For the free speech case angle of it, I think that should play a role in the simple principle that a lot of people in this space, in the creative professional space, are not religious, and they have nonreligious objectives to speaking nonreligious messages. In 2020, a lesbian baker out of Detroit was asked to create a cake with the text “Homosexual acts are gravely evil, Catholic catechism 25:37” or what the specific catechism. The same type of thing happened in Florida. Someone was sued for declining to create that exact message under the public accommodation there for religious discrimination, and even in New York a progressive law group in 2018 was sued for natural origin discrimination for declining to print a pro-Israeli message in their law journal. It was for an advertisement.


So I think all these speakers should be protected. I don’t think anyone should be forced to speak a message that violates their core convictions like this, and obviously the free exercise wouldn’t cover them. They don’t have free exercise-type objections here. And so I think the intuition of 303 is exactly right.


And basically 303 just drew on precedent, well-established precedent on three lines to say hey, we can separate speech from conduct. That happens all the time in these cases. As someone who litigates in the free speech world often, I am not really moved by the argument that we can’t distinguish speech from conduct. We just do it all the time, and I think the text of the amendment requires us to do it.


The next distinction being hey, we can distinguish between an objection to speaking a message you disagree with versus to someone’s status, refusing to serve an entire group of people. That came directly from precedent, too, from the Hurley parade case from 1995, which is a unanimous decision. In that case, the Supreme Court said you can’t -- the Boston parade organizers can exclude someone from walking in the parade with a banner, but they can’t exclude homosexual people as such was the language that they used. And that’s just the same distinction that 303 drew.


And the last distinction there being we can distinguish between what are called direct versus incidental words. Again, that’s right on cue with Hurley. Hurley said that we don’t apply a line of cases such as the O’Brien case, which involved burning a draft card, because that only produced an incidental burden on speech. But Hurley said no, when you force a generally applicable law to alter someone’s expressive content, that triggers a much more immense burden. That triggers strict scrutiny. And of course that’s well founded in other cases, such as Cohen v. California, Holder v. Humanitarian Law Project. All these cases say even when you have a generally applicable law, if they’re applied in a way that’s triggered by expressive content, then you reach a higher level of scrutiny.


So those three distinctions, I think, can be made, have been made. 303 Creative was not the first case that ADF won in this score. We’ve won cases in Arizona and in the Eighth Circuit, and they’ve been applying these precedents ever since without too much trouble. So that’s the free speech angle.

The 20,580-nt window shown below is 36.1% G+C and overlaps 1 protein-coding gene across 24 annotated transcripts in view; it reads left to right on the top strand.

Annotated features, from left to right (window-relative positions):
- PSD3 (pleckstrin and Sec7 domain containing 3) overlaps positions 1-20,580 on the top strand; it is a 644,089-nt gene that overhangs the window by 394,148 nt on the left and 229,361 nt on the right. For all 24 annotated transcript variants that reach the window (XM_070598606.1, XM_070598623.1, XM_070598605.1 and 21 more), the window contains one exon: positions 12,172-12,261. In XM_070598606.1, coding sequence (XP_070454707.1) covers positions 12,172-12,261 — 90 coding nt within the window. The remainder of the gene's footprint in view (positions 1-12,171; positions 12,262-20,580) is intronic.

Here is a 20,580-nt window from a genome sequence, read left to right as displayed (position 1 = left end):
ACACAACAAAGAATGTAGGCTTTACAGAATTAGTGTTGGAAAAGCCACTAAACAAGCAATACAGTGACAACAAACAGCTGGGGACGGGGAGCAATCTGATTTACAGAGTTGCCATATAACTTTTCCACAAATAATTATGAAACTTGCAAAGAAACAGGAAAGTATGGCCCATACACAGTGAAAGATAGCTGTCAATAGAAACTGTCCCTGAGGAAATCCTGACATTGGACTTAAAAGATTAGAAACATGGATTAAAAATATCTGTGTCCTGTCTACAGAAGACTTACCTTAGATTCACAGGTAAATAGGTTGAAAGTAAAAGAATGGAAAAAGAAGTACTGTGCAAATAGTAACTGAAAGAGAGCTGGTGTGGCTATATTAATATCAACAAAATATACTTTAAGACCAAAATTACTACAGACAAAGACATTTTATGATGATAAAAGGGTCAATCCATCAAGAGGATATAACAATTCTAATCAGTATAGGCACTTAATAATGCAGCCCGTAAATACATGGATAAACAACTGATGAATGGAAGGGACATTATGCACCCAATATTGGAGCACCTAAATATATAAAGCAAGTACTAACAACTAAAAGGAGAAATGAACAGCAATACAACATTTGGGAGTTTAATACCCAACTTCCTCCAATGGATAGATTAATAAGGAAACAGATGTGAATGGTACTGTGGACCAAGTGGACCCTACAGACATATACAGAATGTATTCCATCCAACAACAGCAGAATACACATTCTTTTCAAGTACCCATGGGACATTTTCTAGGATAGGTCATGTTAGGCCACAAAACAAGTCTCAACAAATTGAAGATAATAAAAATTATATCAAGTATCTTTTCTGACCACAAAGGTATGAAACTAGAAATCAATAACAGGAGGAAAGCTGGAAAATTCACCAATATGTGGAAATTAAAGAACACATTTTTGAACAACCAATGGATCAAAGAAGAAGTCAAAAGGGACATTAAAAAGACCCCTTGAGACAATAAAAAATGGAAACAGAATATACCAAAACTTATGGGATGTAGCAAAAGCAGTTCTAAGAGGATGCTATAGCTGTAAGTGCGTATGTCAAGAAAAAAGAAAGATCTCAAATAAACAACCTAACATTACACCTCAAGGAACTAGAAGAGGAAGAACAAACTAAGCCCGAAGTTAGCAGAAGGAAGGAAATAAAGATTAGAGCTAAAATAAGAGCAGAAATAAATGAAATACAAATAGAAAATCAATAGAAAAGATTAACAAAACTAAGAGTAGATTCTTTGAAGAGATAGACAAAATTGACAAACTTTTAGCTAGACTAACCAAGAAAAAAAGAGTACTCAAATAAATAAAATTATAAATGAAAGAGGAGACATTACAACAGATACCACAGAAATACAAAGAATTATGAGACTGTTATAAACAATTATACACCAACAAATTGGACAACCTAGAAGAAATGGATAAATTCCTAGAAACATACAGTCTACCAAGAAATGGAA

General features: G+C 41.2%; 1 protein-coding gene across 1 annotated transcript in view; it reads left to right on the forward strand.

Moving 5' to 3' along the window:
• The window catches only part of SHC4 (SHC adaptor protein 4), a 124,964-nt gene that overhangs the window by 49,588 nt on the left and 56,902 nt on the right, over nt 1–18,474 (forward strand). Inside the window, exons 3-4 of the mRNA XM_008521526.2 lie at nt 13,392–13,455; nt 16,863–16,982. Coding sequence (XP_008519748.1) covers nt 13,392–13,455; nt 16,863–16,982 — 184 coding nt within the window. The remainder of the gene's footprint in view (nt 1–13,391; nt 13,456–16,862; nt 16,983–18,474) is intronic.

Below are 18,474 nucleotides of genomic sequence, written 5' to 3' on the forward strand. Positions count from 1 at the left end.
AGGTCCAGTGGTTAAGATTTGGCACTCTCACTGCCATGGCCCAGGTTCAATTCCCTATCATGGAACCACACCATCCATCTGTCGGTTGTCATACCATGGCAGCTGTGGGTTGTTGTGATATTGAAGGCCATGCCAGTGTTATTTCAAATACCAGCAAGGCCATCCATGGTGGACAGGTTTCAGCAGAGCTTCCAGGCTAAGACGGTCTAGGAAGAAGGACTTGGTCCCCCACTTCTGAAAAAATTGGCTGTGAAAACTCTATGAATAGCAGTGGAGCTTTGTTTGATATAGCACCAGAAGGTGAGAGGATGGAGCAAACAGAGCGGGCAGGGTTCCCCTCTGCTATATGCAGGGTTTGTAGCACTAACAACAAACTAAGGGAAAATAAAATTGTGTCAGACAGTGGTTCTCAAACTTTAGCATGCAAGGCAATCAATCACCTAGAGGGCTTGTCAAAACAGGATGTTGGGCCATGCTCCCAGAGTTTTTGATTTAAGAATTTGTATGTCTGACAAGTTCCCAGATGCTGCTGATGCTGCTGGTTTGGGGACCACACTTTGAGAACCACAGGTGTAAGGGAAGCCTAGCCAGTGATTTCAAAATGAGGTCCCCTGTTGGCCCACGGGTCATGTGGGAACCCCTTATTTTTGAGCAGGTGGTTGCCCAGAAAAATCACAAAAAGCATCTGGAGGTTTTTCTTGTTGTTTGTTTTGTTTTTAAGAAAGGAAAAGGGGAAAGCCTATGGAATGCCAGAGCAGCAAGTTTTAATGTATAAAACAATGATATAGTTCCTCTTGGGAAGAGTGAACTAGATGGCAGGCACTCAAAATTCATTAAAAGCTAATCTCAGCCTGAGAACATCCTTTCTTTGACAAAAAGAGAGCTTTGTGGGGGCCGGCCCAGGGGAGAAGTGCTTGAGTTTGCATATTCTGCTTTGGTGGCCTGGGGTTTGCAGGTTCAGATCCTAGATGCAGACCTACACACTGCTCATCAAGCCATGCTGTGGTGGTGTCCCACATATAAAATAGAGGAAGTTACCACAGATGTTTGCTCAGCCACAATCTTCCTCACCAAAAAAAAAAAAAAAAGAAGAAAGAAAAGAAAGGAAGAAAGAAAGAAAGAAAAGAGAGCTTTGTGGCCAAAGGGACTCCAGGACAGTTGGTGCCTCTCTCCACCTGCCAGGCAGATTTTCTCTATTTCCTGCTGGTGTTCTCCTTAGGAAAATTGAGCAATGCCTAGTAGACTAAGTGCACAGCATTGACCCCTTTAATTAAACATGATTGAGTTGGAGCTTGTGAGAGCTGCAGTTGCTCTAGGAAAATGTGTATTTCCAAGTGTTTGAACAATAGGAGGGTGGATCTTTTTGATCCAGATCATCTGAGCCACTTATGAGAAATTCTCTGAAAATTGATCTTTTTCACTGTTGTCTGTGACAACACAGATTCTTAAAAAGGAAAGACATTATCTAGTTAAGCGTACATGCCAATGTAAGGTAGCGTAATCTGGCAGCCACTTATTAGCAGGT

Let’s go to the free exercise angle, which arguably I think is more complicated. There are a lot of -- the first thing to note I think on this is there are a lot of off ramps before the Supreme Court gets to the Smith question. And I’m sure we’re going to talk about some of those doctrines. But you’ve got secular comparator, hostility which is like Masterpiece, individualized assessment under Fulton. Masterpiece create an exception for ministers that was not referenced before. Even in the oral argument of Masterpiece, David Cole the ACLU’s attorney said well, it’d be different if we were forcing someone to physically participate in a wedding.


So that could be a potential other exception. The point being there are a lot of off ramps, and some of these exceptions have actually been on the books now for a little bit of time. And again, there hasn’t been enormous amount of problems.


But I think as Austin mentioned this, I think one trouble is the Supreme Court is going to have a lot of off ramps before it hits the Smith question. Now, that in some ways could be good and bad. My sense of it is Smith can only handle so many of these exceptions to illustrate that it’s not workable and it doesn’t work, and we can come to a better system. I think someday we’re going to look up and it’s going to be like the Lemon situation. Lemon’s been overruled we just found out today. So I think hopefully Smith will have the same fate.


Now, on that point I did want to make a quick pitch for returning to that RFRA type standard, and the pitch there would be look, the proof is in the pudding. In 2019, we won a case at the Arizona Supreme Court that I argued on behalf of a calligrapher that didn’t want to celebrate a same sex wedding. And we won not just under the free speech clause, but we won under the Arizona RFRA clause.